No. 4 Air Force
Record: 17-15-5 (14-10-5 AHA)

Falcon note: Air Force won its last neutral-site meeting with Sacred Heart at the 2004 Rensselaer Holiday Tournament. The semifinals haven't been kind to Air Force, which lost to each of its four trips to the College Hockey America semis to four different teams — Niagara (2000), Alabama-Huntsville (2001), Wayne State (2002), and Bemidji State (2005).

How AFA wins: The Falcons led the league in shots on goal, and those shots must be plentiful , especially against stingy Sacred Heart netminder Jason Smith. Air Force’s power play, which has produced goals in each of the last five games, must also produce.

INCH: How did you feel about your senior season? Did you play to the level of your expectations?

O’Brien: For myself yeah, I will always give my 100 percent every game, that’s for sure, but it gets tough. At times a season has ups and downs. I can’t say I am disappointed. Coming in with a ‘C’ (captain’s title) on my jersey had a little different responsibility. Guys were looking up to the senior class and captains for assistance. It was a great season. To put the cherry on the sundae would be unbelievable.

INCH: As long as we are talking desserts, what belongs on your sundae?

O’Brien: Caramel. I am from Quebec, so it has to be Quebon (milk). We need nuts, the whole nine yards.

INCH: You were a marked man most of this season, to the point where your numbers were kept a shade below last season.

O’Brien: Numbers are numbers. As an individual, you always want to get your numbers up. I had a great season last year — I didn’t expect to get 50 points last year. My really big goal was to bring all the guys together and have a good atmosphere in the locker room. Points will come. They will come if I play hard. Forty-five points (this year) compared to 50 ... I don’t think it’s any different. It doesn’t really affect me as much as people think it would.

INCH: One of your semifinal opponents, Eric Ehn of Air Force, leads the nation in scoring. Do you respect him?

O’Brien: Obviously. The guy is a really good player. It’s not any day or any guy that can put up the kind of points that he did this year. He had a really good season and I am glad for him.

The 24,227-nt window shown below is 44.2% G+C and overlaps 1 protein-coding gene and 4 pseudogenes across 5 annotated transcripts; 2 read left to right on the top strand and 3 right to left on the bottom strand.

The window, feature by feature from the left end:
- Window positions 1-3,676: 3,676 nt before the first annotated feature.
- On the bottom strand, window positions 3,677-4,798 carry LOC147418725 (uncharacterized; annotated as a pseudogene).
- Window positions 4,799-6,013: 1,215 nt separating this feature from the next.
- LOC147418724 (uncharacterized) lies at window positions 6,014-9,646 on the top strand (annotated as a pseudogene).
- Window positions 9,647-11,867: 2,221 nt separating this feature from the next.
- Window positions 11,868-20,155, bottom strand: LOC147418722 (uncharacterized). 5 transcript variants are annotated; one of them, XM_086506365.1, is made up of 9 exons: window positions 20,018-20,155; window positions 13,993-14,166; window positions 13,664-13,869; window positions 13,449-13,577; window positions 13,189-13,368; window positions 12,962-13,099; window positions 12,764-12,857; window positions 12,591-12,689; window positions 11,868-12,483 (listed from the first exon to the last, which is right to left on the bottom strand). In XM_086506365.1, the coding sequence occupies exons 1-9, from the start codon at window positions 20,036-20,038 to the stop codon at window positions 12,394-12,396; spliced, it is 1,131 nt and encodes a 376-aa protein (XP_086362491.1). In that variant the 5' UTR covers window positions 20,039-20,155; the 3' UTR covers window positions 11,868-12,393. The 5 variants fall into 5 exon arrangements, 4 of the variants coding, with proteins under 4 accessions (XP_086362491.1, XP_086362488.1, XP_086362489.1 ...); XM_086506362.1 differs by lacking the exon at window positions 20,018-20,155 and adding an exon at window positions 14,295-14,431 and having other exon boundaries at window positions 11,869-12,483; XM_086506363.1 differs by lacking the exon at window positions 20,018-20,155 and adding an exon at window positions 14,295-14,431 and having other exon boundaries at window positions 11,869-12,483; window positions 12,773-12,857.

INCH: Was there pressure of having to live up to expectations from teammates or fans?

O’Brien: There’s always a little pressure but that is something you can put aside and live with obviously. This is college hockey. Just imagine those guys in The Show (the NHL) — it’s unbelievable what they live with every day. You think about that and you say, "I am living the life." I am going to school and playing college hockey.

Fans will ask if you don’t have points for three or four games, "What’s going on?" but a lot of people don’t know what’s happening in the room or if guys are keying on you.

INCH: You will finish among the scoring leaders, if not at the top, in the Atlantic Hockey record book. How does that make you feel?

O’Brien: That’s awesome. I never expected that when I signed with Sacred Heart. The first year I had a good year, nothing unbelievable. I got rookie of the year. That gave me a lot of confidence and I came back with a good attitude. I felt I could be a good player in the league and I did it.

INCH: You, Bear Trapp and Alex Parent are battling for the team scoring lead. Are you guys having fun with that?

O’Brien: No, there’s nobody who talks about points in the room. That is different from two years ago when a couple guys talked. I have never heard Trapp or Parent or anybody in the room saying, “I am coming up on you,’’ or “I will pass you.’’ We work with each other. It’s just, “I am going to make you a better player and you are going to make me a better player.’’ We don’t ever joke about it. All we want to do is beat the other team point-wise.

INCH: There’s a late breakaway with you and Bear, or you and Alex, on an open net? Do you pass him the puck?

O’Brien: It depends — how many goals do I have in the game? (laughs) If I have two goals, then I am going for the hat trick.

INCH: How have you improved as a player since your freshman season?

O’Brien: I think I improved dramatically. I improved a lot as a player. Everybody improves and changes throughout the four year they are here. I improved a lot but I changed a lot too. I don’t think I am done improving, and that’s the beauty of it, too. Some guys peak when they are young. I am a late bloomer.